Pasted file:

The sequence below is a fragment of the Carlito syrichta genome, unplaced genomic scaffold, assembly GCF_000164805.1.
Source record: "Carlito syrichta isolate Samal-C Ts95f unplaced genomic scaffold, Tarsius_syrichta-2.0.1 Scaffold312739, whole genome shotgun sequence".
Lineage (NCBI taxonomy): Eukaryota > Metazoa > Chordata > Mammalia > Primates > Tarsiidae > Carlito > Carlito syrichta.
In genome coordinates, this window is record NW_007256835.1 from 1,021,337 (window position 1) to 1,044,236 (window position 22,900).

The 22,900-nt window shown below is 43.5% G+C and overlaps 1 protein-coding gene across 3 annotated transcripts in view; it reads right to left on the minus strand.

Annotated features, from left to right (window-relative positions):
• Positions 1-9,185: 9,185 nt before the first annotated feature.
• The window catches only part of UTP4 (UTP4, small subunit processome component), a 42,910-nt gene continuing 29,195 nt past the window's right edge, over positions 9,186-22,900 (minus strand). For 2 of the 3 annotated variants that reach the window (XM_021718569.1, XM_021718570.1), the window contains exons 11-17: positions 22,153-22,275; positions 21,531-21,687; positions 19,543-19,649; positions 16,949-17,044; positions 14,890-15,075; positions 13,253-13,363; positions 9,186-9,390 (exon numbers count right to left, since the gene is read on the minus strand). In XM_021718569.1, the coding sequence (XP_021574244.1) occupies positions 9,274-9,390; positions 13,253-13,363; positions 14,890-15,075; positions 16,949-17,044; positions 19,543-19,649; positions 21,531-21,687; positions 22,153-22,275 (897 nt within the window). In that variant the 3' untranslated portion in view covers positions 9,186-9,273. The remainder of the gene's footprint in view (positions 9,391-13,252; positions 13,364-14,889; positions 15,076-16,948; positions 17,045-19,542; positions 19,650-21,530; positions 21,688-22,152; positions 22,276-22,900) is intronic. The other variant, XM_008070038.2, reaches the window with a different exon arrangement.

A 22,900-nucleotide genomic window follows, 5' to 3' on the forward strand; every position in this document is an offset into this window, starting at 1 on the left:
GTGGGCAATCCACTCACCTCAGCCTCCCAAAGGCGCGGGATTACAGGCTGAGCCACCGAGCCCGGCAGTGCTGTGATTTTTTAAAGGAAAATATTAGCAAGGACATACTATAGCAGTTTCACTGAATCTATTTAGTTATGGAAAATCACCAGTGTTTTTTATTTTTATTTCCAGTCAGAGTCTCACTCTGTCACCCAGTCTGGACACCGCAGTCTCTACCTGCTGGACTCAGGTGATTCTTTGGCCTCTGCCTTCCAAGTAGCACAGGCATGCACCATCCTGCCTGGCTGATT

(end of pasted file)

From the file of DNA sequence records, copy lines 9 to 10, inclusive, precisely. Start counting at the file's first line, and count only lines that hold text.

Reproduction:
A 22,900-nucleotide genomic window follows, 5' to 3' on the forward strand; every position in this document is an offset into this window, starting at 1 on the left:
GTGGGCAATCCACTCACCTCAGCCTCCCAAAGGCGCGGGATTACAGGCTGAGCCACCGAGCCCGGCAGTGCTGTGATTTTTTAAAGGAAAATATTAGCAAGGACATACTATAGCAGTTTCACTGAATCTATTTAGTTATGGAAAATCACCAGTGTTTTTTATTTTTATTTCCAGTCAGAGTCTCACTCTGTCACCCAGTCTGGACACCGCAGTCTCTACCTGCTGGACTCAGGTGATTCTTTGGCCTCTGCCTTCCAAGTAGCACAGGCATGCACCATCCTGCCTGGCTGATT